3207 Reasons To Relinquish Your Cat
Yes, there are at least 3,207 reasons to relinquish your cat according to a study by the Regional Shelter Relinquishment Survey (Salman and others in 1998). Here are the top 41 reasons.
The reasons are interesting and warrant a bit of a discussion.
Cat Behavior Problems
At the base of the spreadsheet I have provided a total for all the “cat behavioral problems”. For example: “disobedient” or “too active” or “aggression towards people”. The biggest reason by far when totalised is cat behavior yet as I read these reasons I see human behavior problems causing so called cat behavior problems due to the cat reacting. There is no survey about cat behavior problems and whether it is a direct result of human interaction or entirely an inherited condition but I would guess that most cases of cat behavior problems start with the human caretaker or former owner. This assessment is supported by an interview with a cat behaviorist (cat whisperer).
There must also be a healthy dose of incorrect expectations on behalf of the cat’s owners. Cat behavior problems are in fact largely about cat owner education.
Cat aggression towards other animals and people can be down to a lack of socialisation at a tender age. Once again it is regrettably our responsibility to ensure cats are socialised. If they are born outside the household as semi-feral or feral they will need socialisation later in life. That is hard. However, even in this situation, the root cause is people because people created the feral cat, the stray cat and the semi-feral cat.
This refers to giving up a cat because of a newborn baby or the imminent arrival of a newborn. It is surprising to see that a good number (but a small percentage of reasons) of mothers still believe that a domestic cat is a danger to their new baby. This presumably refers to toxoplasmosis and perhaps even the old wives tale of a cat sucking the breath out of a baby which probably is a fear of the cat sleeping on a baby and suffocating him or her. Toxomplasmosis is a genuine concern because the consequences of a mother becoming infected are severe for her unborn child but the risk is slight and the precautions are easy.
The Top Reason
This reason is having too many cats already. This indicates a household where the cats’ owner has perhaps not spayed and neutered her cats and lets her cats breed. Or perhaps acquired cats one way or another and realizes after a while that she has too many. It just sounds a bit haphazard to me and irresponsible as it leads to the euthanasia of cats. This is because most relinquished cats end up as euthanized cats. This is in general. A decent number of shelters are genuine no kill. The top reason, though, is very much about the behavior of people leading to the cat relinquishment. The cat is the innocent victim in this scenario.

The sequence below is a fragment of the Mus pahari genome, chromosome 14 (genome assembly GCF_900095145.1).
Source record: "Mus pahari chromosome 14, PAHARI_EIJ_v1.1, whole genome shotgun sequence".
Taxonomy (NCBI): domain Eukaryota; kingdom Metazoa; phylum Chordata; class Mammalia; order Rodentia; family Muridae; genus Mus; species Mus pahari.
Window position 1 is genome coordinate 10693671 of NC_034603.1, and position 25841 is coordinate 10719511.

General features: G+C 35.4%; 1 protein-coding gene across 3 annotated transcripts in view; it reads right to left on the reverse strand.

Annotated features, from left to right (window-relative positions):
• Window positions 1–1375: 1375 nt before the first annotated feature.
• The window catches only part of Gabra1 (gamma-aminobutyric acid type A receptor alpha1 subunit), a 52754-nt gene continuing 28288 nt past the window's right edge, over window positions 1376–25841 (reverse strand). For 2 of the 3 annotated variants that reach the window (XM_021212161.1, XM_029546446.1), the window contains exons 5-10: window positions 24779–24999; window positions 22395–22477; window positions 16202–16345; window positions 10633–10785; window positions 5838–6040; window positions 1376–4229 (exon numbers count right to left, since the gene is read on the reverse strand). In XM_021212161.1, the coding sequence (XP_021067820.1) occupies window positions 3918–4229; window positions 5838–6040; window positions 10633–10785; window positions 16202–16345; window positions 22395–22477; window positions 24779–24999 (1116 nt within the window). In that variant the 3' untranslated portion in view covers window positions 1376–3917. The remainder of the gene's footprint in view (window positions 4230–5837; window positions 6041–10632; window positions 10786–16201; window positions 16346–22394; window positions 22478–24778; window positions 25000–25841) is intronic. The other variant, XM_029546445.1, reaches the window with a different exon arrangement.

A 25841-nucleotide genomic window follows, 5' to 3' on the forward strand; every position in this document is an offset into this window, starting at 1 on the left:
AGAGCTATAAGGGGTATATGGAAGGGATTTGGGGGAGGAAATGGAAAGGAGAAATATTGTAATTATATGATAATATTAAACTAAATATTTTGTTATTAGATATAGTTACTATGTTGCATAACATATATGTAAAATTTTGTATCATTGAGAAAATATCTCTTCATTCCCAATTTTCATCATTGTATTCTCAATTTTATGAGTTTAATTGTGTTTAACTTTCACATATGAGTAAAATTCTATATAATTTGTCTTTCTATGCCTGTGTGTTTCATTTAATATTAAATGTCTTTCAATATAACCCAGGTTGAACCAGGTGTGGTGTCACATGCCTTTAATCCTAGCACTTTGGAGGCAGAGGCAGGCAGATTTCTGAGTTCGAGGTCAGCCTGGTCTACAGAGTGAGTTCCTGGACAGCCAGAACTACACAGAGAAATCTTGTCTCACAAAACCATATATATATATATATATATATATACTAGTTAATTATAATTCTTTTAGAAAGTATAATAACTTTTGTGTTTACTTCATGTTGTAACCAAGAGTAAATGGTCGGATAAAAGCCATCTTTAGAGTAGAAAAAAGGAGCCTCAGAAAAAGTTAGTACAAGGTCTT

I find this reason bizarre to be honest. I cannot conceive of a incident where a person would be bitten by their cat unless that person is behaving irresponsibly in relation to the cat, in which case the reason for relinquishment is poor cat caretaking not cat biting.
It is always possible to avoid being bitten. It is down to us.
This is an interesting reason for relinquishing your cat. We don’t know the proportion of genuine moving problems – having to downsize and live in an apartment – or just using moving as an excuse to get rid of the cat. Even moving to an apartment is not a total reason to relinquish a cat. I am trying to think when moving home could be a good reason to relinquish a cat and I can’t think of one.
I am not sure how this situation would come about. If the facilities at the time of relinquishment are the same as the facilities at the time of relinquishment then the reason is a misjudgement by the cat’s owner. It has nothing to do with the cat. This is probably about a lack of proper planing and understanding about what it takes to care for a domestic cat. Solution: expectation management through education.
No Time For the Cat
This may come about because of a forced lifestyle change. That can happen quite easily nowadays because jobs are less permanent. This is one of the better reasons for relinquishing a cat, it seems to me.
Euthanasia for Old Age and Illness
A lot of people take their cat to a cat shelter to have him or her euthanised for these reasons. This is because it is much cheaper (free?) than a veterinarian. I don’t know how the cat’s condition is assessed under these circumstances. Before euthanising a cat you absolutely need the advice of a good and experienced veterinarian. Is a vet on hand at all times at a cat shelter to provide the necessary advice and to check out your cat? I don’t think so. If I am correct, this seems a casual, careless and almost callous way of disposing of a cat. I understand the need to avoid a vet’s fees but the euthanasia of a cat companion is a very big deal. It is upsetting and it takes time to process it mentally. That does not seem to be the case if euthanasia takes place at a rescue center. Also, if a vet is not involved how do the staff at the rescue facility feel about this? How do they react to someone coming in with their cat requesting that the cat be put down? If I was working in the center I’d ask questions. I would not like to be involved in that process. Perhaps there are guidelines. When is the right time to euthanise a cat?
Parent Won’t Allow the Cat
This appears to be a situation where a child has acquired a cat without his parent’s permission and subsequently the parents insist that the cat is relinquished. This hints at a disharmonious family. I am sure a lot of relinquished cats come from families that are dysfunctional to some degree.
Relinquishing a cat is mainly (totally?) about the human condition.
Original photo on Flickr.